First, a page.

Of course, the pleasant moments I’ve had in mainland China definitely outnumber and triumph over the small handful of sour encounters without question. Whether they be acquaintances, teachers, hairdressers, janitors, and even total strangers—I’ve held amiable conversations with many mainlanders about Taiwan and cross-strait relations without ruffling any feathers. It is the same case in Taiwan whenever the topic of my life in mainland China is brought up. People find amusement in playing with exaggerated accents, people lament the end of individual travel for mainland tourists in Taiwan, they ramble excitedly about celebrities or the entertainment industry from across the strait, they praise the cuisines, the sceneries, they tell me about how much fun they had visiting or studying in the other side during their younger days, they are curious about what people from across the strait think of them—and indeed, after being separated for several decades, the two populations are very different people. As long as our conversations did not veer towards the disputatious topics of nationalism, identity, reunification, or anything of that sort—all went well. At the end of the day, we all reached a firm consensus on one thing: we did not want war.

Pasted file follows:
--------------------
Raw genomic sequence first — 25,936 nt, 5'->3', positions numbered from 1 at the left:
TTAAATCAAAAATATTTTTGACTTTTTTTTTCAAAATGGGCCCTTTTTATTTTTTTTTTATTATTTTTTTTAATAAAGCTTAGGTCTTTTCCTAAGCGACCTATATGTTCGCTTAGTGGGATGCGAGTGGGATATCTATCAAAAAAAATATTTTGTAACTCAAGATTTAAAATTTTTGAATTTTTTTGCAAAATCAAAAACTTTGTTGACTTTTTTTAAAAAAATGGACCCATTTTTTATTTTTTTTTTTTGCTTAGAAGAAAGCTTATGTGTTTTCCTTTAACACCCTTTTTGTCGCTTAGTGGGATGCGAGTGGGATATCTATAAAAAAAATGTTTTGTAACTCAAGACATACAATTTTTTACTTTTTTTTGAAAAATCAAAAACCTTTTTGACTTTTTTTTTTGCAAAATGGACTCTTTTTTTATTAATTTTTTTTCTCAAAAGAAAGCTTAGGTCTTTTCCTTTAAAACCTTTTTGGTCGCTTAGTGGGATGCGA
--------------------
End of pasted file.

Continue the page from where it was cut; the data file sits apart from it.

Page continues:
Each time that I am onboard a plane flying from Shanghai to Taiwan or reversely, I find myself staring at the map of Taiwan on the screen. A place that makes me question my identity, a source of my numerous doubts and worries, making me feel like I belong nowhere and everywhere all at once—I stare in bewilderment at how this misshapen potato of an island could carry so much weight in the world.
How does one choose between the comforting scent of traditional Chinese medicine clinging to my grandmother’s shirt as I tuck my face into the slope of her neck, the way sunlight filters through wutong tree leaves as my friends and I stroll along Wu Kang Road, the crisp sensation of sinking knee-deep into snow during a wintry day in Beijing, the incomparable bliss of slurping Taiwanese oyster vermicelli at the Taoyuan night market, marveling at the festive atmosphere on the streets as people busy themselves with the arrangement of tributes and feasts during the Ghost Festival, the rib-crushing embrace my Shanghainese friends envelope me in after not seeing each other for a whole summer, the sheer convenience of using WeChat for anything at anywhere, car rides at dawn to random mountains or dormant volcanoes for my entire family to go hiking together—tell me, how am I supposed to choose?
After residing in mainland China for more than ten years, I am content to call it my home alongside Taiwan. I am more than Taiwanese, more than Chinese. Born in Paris, raised by a Taiwanese family, brought up in Taiwan and Beijing and Shanghai—I’m just me.
I’ve been thinking about it a lot these days, about what it means to be Taiwanese.
[i] 师傅: pronounced as shī fù. Traditional form is 師傅. It is a respectful title—not to be confused with 师父/師父, which is another story—that you may use to address a skillful person, trainer, or master. For example, you may address taxi drivers, your martial arts teacher, or the repairman who comes to fix your plumbing issue as 师傅.